Okay. Deep breath. We're getting to the good part now. One major detail I've left out is that along the way Slevin meets Lindsey, they bond over Bond films (yes, I thought long and hard about that pun), and eventually they fall in love. This is where the two versions of the film begin to differ. In the original cut of the film, Slevin kills Lindsey at the end of the caper because she's the only one other than Slevin and Goodkat who know what Nick Fisher really looks like. The movie cuts to a silhouetted Slevin walking into the shadows, and then cuts to Henry (as a child again) with Goodkat driving off into the sunset to begin their plan. This is perfect. Nothing needs to be changed. But freakin' Paul McGuigan had to ruin a good thing because it was "too dark".1

So here's what we get instead. Goodkat shoots Lindsey instead of Slevin, but she doesn't die because Slevin warns her of what's going to happen and she wears a bulletproof vest (and a professional assassin like Goodkat doesn't shoot her in the head). Then after Slevin walks off into the shadows there's an additional scene where Slevin and Lindsey meet up, and Goodkat shows up to learn she's not dead, and Slevin says he didn't tell him because "he wouldn't understand" (despite the fact that they've spent the last 10+ years together), and considering how masterfully crafted the rest of the film is it's absolutely astonishing to me how terrible these additions are.

So assuming I don't care about these (admittedly minor) flaws with regard to the characters and actions they would or wouldn't take, why am I upset that McGuigan gave the film a happy ending? Because in doing so he ruined Slevin's character.

So from here I'm going to jump into my analysis of Slevin's character. I originally came up with this analysis for college in order to examine Hyon Joo Yoo's concept of moribund masculinity, an idea she takes in equal parts from psychoanalysis, gender studies, queer theory, and her own genius. My personal academic interest in this film comes more from a purely psychoanalytic approach, but I'm going to include both connections since you readers might find it interesting (and it's basically a subset of Lacan's theory of drive so it's not much extra work). Anyway, here goes.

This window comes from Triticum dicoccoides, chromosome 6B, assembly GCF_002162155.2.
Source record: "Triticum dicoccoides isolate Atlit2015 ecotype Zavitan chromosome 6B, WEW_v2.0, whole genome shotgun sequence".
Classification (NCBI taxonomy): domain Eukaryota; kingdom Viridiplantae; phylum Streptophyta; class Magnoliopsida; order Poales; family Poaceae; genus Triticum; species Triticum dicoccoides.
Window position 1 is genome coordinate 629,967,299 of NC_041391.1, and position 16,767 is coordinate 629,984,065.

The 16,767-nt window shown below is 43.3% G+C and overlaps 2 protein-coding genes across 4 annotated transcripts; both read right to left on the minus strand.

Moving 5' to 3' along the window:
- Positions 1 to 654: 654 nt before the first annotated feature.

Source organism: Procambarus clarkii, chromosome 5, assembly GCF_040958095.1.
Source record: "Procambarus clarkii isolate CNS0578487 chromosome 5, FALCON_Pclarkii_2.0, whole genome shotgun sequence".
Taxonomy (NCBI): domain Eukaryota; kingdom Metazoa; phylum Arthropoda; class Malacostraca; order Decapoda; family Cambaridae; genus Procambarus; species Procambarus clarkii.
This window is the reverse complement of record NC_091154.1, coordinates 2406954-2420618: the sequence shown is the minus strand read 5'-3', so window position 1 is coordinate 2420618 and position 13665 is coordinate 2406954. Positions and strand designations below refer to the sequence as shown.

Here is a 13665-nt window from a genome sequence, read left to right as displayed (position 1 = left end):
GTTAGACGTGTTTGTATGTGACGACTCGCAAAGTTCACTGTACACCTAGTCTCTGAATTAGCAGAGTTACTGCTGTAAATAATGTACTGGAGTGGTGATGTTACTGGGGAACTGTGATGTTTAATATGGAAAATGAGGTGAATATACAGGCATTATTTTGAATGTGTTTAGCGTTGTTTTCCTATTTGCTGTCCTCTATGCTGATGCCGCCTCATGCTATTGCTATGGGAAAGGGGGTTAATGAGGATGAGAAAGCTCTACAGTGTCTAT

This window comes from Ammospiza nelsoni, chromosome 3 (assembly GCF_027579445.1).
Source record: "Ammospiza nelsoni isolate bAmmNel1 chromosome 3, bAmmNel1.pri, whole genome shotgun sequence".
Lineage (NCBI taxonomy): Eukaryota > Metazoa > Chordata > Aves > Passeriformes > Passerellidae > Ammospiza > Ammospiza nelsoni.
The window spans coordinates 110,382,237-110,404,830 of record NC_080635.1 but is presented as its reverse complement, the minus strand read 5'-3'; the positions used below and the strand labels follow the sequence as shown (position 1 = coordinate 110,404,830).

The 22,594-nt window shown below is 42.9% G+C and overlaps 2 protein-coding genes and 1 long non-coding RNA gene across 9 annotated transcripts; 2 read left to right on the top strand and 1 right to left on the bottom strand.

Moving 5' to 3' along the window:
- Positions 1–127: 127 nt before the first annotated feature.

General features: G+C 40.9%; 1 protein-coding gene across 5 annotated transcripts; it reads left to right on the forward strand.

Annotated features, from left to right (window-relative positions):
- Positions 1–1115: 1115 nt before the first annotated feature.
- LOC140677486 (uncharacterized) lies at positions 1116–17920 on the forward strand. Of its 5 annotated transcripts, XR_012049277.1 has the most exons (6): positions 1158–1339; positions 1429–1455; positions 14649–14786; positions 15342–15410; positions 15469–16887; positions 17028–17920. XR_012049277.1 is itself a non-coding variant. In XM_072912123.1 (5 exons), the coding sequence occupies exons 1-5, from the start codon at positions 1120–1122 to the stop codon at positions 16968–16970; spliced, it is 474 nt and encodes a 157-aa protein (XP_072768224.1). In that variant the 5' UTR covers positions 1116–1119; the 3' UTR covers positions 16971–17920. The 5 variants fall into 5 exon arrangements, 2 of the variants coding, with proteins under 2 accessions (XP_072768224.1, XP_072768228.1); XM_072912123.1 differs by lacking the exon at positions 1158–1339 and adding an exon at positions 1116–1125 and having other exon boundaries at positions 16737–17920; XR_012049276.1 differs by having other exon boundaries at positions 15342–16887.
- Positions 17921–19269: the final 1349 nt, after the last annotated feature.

Slevin, as many of my favorite characters do, embodies the Lacanian notion of drive. He spends the majority of the film Symbolically dead. The basics of the plot allow for Slevin to exact his revenge on the Boss and the Rabbi and then disappear. Everybody thinks Slevin was Nick Fisher, and Nick Fisher's body is found dead in a crime scene everyone thought he should have been involved with. Everybody that could have positively identified Slevin as the real assailant is dead by the end of the film. In this way Slevin doesn't exist within the Symbolic order. As far as the public and the law (embodiments of the Big Other who upholds the Symbolic) know, Nick Fisher was picked up to repay a debt, was ordered to kill Yitzchok since he didn't have the money, and died trying to do so. The Boss and The Rabbi, who have been fighting for ten years, may as well have killed each other (over the death of The Boss's and then The Rabbi's son). No loose ends, no reason to look for Slevin, so he disappears.

Slevin's motivations and even the structure of the film also identify Slevin as a subject of drive. To give you an idea of what I'm talking about, here's that Zizek quote I always use when I'm talking about drive:

Of course every object of desire is an illusory lure; of course the full jouissance of incest is not only prohibited, but is in itself impossible; however, it is here that one should fully assert Lacan's claim that les non-dupes errent. Even if the object of desire is an illusory lure, there is a real in this illusion: the object of desire in its positive nature is vain, but not the place it occupies, the place of the Real... There is a parallax shift at work here... in Lacanese, the shift from desire to drive... This gap that separates the aim from the goal “eternalizes” the drive, transforming the simple instinctual movement which finds peace and calm when it reaches its goal... into a process which gets caught in its own loop and insists on endlessly repeating itself.2

At first you may be thinking, "But Slevin is a fairly goal-oriented movie, as most revenge films are." This is one of the ways in which the addition of the final heartfelt reunion ruins Slevin's character. Otherwise, once he achieves his goal we get a shot of him walking into the shadows and then the film rewinds to the beginning of the story when Slevin and Goodkat first meet. This circular structure metaphorically visualizes the way Slevin is "caught in the loop" of his need for revenge which literally "insists on endlessly repeating itself" (at the end of the movie we find ourselves back at the beginning). As a subject of drive, Slevin spends his life circling around the object of desire of avenging his parents (he exists within "the place [the object of desire] occupies"), and then when he reaches his goal the loop ends, he dies (when he walks silhouetted into the shadows), and the movie starts again from his beginning with Slevin as a subject of drive, after his parents have died.